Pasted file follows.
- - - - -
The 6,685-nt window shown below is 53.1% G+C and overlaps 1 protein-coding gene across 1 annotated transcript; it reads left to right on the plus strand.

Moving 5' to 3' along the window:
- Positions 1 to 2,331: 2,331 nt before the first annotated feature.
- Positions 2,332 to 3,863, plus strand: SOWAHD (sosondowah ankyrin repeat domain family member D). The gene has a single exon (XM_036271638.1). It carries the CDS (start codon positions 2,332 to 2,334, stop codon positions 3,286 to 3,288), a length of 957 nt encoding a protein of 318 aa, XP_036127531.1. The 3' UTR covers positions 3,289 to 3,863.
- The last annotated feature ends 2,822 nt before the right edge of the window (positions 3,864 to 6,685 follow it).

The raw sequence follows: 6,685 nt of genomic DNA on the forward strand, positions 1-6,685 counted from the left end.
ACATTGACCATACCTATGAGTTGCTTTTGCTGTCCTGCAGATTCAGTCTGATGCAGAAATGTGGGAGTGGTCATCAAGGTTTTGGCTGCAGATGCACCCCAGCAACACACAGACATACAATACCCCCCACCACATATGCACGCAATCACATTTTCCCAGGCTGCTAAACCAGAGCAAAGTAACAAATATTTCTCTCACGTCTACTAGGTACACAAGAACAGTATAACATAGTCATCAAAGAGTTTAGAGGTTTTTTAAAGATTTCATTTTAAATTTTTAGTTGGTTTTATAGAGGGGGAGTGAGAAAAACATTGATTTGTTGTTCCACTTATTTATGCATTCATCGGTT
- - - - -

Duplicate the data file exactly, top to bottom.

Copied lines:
The 6,685-nt window shown below is 53.1% G+C and overlaps 1 protein-coding gene across 1 annotated transcript; it reads left to right on the plus strand.

Moving 5' to 3' along the window:
- Positions 1 to 2,331: 2,331 nt before the first annotated feature.
- Positions 2,332 to 3,863, plus strand: SOWAHD (sosondowah ankyrin repeat domain family member D). The gene has a single exon (XM_036271638.1). It carries the CDS (start codon positions 2,332 to 2,334, stop codon positions 3,286 to 3,288), a length of 957 nt encoding a protein of 318 aa, XP_036127531.1. The 3' UTR covers positions 3,289 to 3,863.
- The last annotated feature ends 2,822 nt before the right edge of the window (positions 3,864 to 6,685 follow it).

The raw sequence follows: 6,685 nt of genomic DNA on the forward strand, positions 1-6,685 counted from the left end.
ACATTGACCATACCTATGAGTTGCTTTTGCTGTCCTGCAGATTCAGTCTGATGCAGAAATGTGGGAGTGGTCATCAAGGTTTTGGCTGCAGATGCACCCCAGCAACACACAGACATACAATACCCCCCACCACATATGCACGCAATCACATTTTCCCAGGCTGCTAAACCAGAGCAAAGTAACAAATATTTCTCTCACGTCTACTAGGTACACAAGAACAGTATAACATAGTCATCAAAGAGTTTAGAGGTTTTTTAAAGATTTCATTTTAAATTTTTAGTTGGTTTTATAGAGGGGGAGTGAGAAAAACATTGATTTGTTGTTCCACTTATTTATGCATTCATCGGTT